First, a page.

Since the rate of water addition is tied to the mass of the air, we must
determine the mass flow rate of the air-stream. Let us assume that the specific volume
of the air given in Example 2.1, 13.5 ft3/Ibm, is a suitable value to use in this case;
then

ft 3
3000
Q min
m air
v ft 3
13.5
lbm

ft 3
3000
Btu min 0.01 lbmw 60 min 141, 000 Btu
q 1061
lbmw ft
3
lbma hr hr
13.5
lbma

2.5 Terminology-Cooling

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Terminology-Cooling

Ebentewrgeyenttrhaenssfpearcefraonmd athseousrpcaec.e or air in a space by temperature difference


Circulating air through a surface at low T in the space or in a remote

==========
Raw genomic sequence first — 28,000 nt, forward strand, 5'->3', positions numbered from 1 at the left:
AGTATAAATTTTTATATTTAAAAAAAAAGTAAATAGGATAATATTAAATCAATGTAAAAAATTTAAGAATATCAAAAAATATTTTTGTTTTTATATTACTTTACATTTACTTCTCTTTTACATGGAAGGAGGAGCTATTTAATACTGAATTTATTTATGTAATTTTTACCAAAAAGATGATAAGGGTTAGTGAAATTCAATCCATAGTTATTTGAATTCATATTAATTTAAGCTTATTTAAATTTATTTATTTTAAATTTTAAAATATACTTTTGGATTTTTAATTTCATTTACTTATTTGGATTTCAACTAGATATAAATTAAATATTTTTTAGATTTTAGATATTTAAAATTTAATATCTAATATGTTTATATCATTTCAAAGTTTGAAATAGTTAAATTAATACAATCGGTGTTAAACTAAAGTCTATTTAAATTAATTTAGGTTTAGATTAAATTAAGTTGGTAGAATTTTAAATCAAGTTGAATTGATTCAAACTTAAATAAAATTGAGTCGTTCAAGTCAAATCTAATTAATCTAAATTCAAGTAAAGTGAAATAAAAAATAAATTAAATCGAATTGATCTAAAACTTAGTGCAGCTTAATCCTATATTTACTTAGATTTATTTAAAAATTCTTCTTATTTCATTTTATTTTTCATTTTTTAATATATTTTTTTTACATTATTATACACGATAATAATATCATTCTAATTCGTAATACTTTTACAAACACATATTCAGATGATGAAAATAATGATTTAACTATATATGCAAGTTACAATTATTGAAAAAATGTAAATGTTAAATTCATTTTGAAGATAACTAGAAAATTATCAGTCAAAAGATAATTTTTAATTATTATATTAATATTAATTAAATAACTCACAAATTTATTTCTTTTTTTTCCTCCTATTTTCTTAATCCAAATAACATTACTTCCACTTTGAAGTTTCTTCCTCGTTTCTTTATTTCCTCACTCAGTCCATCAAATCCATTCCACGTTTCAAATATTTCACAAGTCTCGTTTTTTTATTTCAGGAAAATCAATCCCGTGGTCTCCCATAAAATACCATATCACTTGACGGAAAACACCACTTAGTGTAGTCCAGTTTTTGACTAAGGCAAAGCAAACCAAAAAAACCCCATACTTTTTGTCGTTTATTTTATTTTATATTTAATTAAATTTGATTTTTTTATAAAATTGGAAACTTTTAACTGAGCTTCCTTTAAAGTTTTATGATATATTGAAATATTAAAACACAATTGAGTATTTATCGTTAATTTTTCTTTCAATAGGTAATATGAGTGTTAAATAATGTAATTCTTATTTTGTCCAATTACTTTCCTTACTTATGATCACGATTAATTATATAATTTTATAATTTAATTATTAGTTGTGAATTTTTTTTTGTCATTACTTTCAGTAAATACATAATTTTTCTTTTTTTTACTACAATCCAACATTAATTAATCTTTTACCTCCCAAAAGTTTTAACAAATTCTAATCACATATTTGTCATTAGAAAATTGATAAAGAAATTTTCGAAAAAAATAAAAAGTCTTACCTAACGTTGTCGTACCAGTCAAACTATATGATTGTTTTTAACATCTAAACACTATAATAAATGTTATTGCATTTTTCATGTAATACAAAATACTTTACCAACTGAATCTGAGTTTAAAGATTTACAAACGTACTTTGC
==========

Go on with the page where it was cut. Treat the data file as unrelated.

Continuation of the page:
location.
This is done to make up for the energy being gained by that space from
warmer surroundings and sun lights and internal heating sources, Figs.
2.2 and 2.3.

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Energy transfer from the space or air in a space by temperature difference between the
space and a source.
Cooling is achieved by circulating air through a surface at low T in the space or in a
remote location.

Fig. 2.1 The flow of energy in space heating:Determination of

Cooling may involve only sensible heat transfer with no change in the
moisture content.

Fig. 2.2 Air handler of the draw-through type with cooling and heating coils in
series

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Fig. 2.3 Air handler of the draw-through type with cooling and heating coils in
parallel

2.6 Terminology-Dehumidification
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Terminology-Dehumidification

Transfer of water vapor from atmospheric air Latent heat transfer is


associated.